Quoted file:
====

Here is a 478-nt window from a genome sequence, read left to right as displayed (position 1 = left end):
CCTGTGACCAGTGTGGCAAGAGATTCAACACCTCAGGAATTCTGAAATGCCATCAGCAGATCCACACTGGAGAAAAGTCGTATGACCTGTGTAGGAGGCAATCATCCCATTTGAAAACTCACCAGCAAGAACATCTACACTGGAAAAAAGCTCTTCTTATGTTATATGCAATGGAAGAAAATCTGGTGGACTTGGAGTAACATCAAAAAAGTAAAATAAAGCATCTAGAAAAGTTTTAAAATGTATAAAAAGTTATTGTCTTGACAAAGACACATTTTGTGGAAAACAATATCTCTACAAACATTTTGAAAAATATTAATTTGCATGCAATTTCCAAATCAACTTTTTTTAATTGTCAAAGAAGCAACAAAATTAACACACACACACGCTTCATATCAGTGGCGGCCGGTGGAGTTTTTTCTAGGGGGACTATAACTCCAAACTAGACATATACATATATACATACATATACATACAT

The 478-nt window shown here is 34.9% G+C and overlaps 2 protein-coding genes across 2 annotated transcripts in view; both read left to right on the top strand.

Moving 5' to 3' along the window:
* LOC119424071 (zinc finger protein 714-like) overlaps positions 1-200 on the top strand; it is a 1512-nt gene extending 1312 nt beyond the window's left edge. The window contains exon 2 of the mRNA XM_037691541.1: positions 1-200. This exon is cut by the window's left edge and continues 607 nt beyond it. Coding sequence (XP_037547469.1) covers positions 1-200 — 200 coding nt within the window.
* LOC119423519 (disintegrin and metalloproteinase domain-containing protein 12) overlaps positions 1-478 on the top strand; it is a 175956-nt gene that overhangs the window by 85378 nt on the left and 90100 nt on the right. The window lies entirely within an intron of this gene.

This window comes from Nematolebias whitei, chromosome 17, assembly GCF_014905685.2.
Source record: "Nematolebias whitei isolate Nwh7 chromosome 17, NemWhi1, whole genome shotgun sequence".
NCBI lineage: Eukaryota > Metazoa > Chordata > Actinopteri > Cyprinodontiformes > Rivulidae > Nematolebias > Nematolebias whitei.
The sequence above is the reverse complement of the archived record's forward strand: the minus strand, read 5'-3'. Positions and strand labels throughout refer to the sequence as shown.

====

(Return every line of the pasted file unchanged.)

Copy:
Here is a 478-nt window from a genome sequence, read left to right as displayed (position 1 = left end):
CCTGTGACCAGTGTGGCAAGAGATTCAACACCTCAGGAATTCTGAAATGCCATCAGCAGATCCACACTGGAGAAAAGTCGTATGACCTGTGTAGGAGGCAATCATCCCATTTGAAAACTCACCAGCAAGAACATCTACACTGGAAAAAAGCTCTTCTTATGTTATATGCAATGGAAGAAAATCTGGTGGACTTGGAGTAACATCAAAAAAGTAAAATAAAGCATCTAGAAAAGTTTTAAAATGTATAAAAAGTTATTGTCTTGACAAAGACACATTTTGTGGAAAACAATATCTCTACAAACATTTTGAAAAATATTAATTTGCATGCAATTTCCAAATCAACTTTTTTTAATTGTCAAAGAAGCAACAAAATTAACACACACACACGCTTCATATCAGTGGCGGCCGGTGGAGTTTTTTCTAGGGGGACTATAACTCCAAACTAGACATATACATATATACATACATATACATACAT

The 478-nt window shown here is 34.9% G+C and overlaps 2 protein-coding genes across 2 annotated transcripts in view; both read left to right on the top strand.

Moving 5' to 3' along the window:
* LOC119424071 (zinc finger protein 714-like) overlaps positions 1-200 on the top strand; it is a 1512-nt gene extending 1312 nt beyond the window's left edge. The window contains exon 2 of the mRNA XM_037691541.1: positions 1-200. This exon is cut by the window's left edge and continues 607 nt beyond it. Coding sequence (XP_037547469.1) covers positions 1-200 — 200 coding nt within the window.
* LOC119423519 (disintegrin and metalloproteinase domain-containing protein 12) overlaps positions 1-478 on the top strand; it is a 175956-nt gene that overhangs the window by 85378 nt on the left and 90100 nt on the right. The window lies entirely within an intron of this gene.

This window comes from Nematolebias whitei, chromosome 17, assembly GCF_014905685.2.
Source record: "Nematolebias whitei isolate Nwh7 chromosome 17, NemWhi1, whole genome shotgun sequence".
NCBI lineage: Eukaryota > Metazoa > Chordata > Actinopteri > Cyprinodontiformes > Rivulidae > Nematolebias > Nematolebias whitei.
The sequence above is the reverse complement of the archived record's forward strand: the minus strand, read 5'-3'. Positions and strand labels throughout refer to the sequence as shown.